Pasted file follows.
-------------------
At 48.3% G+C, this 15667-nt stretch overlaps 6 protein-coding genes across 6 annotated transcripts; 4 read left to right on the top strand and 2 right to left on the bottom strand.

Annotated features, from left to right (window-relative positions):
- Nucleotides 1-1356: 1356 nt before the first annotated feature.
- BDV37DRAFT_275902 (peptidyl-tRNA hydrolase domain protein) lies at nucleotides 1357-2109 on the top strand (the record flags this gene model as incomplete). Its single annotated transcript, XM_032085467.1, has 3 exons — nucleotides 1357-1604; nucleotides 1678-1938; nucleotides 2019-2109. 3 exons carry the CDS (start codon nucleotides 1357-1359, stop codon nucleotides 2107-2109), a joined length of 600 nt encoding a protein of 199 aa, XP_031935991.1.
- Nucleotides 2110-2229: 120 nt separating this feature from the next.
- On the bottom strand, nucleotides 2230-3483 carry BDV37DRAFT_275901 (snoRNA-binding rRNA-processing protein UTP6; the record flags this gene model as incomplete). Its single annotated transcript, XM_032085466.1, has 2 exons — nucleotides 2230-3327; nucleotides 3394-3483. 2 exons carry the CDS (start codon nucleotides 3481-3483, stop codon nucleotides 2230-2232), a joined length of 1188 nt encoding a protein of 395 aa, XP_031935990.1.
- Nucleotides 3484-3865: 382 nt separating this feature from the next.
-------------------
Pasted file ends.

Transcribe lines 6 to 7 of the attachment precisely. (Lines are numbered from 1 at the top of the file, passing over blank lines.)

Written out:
- On the bottom strand, nucleotides 2230-3483 carry BDV37DRAFT_275901 (snoRNA-binding rRNA-processing protein UTP6; the record flags this gene model as incomplete). Its single annotated transcript, XM_032085466.1, has 2 exons — nucleotides 2230-3327; nucleotides 3394-3483. 2 exons carry the CDS (start codon nucleotides 3481-3483, stop codon nucleotides 2230-2232), a joined length of 1188 nt encoding a protein of 395 aa, XP_031935990.1.
- Nucleotides 3484-3865: 382 nt separating this feature from the next.